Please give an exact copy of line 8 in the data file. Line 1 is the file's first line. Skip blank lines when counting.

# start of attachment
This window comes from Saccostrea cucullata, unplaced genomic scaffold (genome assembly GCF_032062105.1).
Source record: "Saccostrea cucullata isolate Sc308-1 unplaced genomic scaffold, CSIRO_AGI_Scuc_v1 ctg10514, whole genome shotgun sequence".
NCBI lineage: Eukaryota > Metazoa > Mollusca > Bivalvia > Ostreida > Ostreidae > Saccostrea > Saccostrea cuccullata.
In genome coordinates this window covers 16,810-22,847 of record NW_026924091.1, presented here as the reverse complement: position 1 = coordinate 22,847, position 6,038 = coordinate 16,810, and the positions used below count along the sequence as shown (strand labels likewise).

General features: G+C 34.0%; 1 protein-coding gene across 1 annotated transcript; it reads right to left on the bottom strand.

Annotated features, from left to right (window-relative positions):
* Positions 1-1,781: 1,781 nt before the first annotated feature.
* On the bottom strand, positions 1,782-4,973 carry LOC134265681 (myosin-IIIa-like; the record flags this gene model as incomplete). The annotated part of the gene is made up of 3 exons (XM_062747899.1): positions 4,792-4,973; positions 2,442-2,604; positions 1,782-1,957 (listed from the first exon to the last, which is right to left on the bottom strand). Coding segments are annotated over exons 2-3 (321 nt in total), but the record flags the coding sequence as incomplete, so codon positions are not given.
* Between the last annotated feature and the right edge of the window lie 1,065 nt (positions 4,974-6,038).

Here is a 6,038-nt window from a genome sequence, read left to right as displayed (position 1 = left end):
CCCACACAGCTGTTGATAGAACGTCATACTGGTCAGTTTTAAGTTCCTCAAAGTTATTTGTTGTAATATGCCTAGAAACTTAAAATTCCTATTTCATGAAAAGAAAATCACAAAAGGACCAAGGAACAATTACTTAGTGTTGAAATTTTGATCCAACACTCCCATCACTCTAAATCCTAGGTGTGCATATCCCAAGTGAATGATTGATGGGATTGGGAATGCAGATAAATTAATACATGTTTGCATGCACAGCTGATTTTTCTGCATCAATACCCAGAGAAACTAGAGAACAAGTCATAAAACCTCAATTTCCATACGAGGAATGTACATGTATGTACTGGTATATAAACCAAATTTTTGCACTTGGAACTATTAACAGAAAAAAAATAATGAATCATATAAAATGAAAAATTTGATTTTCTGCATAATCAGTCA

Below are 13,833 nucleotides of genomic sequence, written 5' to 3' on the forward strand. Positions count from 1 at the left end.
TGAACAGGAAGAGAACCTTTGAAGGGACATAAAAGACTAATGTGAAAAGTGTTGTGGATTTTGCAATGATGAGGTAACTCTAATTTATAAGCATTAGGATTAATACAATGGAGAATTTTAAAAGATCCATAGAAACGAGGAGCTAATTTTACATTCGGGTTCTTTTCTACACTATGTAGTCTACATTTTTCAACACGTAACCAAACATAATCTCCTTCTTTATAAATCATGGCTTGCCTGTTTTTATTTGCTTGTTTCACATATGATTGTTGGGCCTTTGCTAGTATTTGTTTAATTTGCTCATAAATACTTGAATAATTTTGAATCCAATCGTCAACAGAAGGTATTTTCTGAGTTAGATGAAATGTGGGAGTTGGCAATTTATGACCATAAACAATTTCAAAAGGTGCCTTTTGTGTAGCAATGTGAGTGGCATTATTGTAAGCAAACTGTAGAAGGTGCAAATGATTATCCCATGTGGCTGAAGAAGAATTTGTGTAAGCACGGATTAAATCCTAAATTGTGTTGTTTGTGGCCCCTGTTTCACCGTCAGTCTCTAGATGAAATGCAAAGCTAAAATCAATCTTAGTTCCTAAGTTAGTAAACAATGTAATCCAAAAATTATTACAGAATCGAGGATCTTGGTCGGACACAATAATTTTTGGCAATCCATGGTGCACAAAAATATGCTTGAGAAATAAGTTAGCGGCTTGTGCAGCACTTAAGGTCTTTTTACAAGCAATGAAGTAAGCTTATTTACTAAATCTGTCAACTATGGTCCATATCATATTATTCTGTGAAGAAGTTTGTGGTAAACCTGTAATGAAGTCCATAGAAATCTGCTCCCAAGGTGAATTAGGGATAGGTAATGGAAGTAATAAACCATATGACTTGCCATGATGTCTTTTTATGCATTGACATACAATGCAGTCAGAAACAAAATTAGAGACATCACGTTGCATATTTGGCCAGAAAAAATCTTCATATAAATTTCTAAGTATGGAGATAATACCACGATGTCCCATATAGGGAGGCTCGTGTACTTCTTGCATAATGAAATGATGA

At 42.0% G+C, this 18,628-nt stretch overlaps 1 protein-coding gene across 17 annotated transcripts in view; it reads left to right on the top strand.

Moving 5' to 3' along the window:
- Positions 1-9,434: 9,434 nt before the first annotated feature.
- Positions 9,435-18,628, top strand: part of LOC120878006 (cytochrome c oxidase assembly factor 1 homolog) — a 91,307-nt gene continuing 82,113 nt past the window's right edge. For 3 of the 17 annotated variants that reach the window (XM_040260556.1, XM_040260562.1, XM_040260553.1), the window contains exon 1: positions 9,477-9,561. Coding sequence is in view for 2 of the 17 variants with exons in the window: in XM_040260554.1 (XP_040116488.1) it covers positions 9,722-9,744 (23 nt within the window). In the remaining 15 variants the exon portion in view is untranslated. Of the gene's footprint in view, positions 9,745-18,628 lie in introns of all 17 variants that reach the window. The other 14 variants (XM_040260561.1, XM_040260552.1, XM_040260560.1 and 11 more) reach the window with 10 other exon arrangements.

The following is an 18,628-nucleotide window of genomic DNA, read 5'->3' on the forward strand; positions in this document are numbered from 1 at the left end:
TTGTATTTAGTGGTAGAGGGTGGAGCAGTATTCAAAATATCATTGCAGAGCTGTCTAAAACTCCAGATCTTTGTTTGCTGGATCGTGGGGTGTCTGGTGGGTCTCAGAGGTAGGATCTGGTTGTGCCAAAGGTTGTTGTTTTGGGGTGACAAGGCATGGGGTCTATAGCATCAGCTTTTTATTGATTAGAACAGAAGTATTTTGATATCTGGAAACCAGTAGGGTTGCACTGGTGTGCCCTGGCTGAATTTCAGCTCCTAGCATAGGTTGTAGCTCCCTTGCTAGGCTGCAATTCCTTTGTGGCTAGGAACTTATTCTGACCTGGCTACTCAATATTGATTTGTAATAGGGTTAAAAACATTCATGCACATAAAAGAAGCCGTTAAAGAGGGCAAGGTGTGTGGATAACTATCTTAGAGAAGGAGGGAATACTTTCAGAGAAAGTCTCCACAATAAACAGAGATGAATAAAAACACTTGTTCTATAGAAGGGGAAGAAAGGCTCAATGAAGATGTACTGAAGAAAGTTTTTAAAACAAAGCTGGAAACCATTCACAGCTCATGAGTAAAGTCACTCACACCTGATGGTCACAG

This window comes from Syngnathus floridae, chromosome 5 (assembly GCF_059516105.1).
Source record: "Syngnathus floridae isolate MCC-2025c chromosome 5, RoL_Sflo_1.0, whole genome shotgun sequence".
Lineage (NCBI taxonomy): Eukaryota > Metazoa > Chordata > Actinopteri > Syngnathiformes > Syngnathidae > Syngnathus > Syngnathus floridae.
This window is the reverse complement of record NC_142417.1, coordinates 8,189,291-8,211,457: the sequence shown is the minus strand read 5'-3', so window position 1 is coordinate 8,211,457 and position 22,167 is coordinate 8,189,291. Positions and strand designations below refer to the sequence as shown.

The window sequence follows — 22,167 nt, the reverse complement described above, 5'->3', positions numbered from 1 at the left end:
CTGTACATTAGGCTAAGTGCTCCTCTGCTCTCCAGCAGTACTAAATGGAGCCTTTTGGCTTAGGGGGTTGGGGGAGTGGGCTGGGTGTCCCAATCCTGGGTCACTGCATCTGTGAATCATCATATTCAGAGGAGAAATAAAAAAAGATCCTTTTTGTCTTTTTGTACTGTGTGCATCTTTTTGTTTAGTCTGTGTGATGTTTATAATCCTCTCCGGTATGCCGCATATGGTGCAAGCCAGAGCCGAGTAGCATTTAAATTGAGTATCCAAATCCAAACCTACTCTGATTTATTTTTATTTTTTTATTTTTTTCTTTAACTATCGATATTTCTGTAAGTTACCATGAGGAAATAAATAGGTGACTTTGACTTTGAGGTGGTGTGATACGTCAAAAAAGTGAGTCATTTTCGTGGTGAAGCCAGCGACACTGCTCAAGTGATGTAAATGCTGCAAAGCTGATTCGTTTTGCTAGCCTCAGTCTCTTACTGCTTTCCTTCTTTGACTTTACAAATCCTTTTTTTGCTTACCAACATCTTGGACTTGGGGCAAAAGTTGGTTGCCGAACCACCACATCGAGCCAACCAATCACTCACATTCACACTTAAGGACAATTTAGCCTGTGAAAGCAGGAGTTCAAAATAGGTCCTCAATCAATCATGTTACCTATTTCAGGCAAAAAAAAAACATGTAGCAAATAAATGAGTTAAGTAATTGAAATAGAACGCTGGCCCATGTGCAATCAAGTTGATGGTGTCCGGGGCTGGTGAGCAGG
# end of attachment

* On the bottom strand, positions 1,782-4,973 carry LOC134265681 (myosin-IIIa-like; the record flags this gene model as incomplete). The annotated part of the gene is made up of 3 exons (XM_062747899.1): positions 4,792-4,973; positions 2,442-2,604; positions 1,782-1,957 (listed from the first exon to the last, which is right to left on the bottom strand). Coding segments are annotated over exons 2-3 (321 nt in total), but the record flags the coding sequence as incomplete, so codon positions are not given.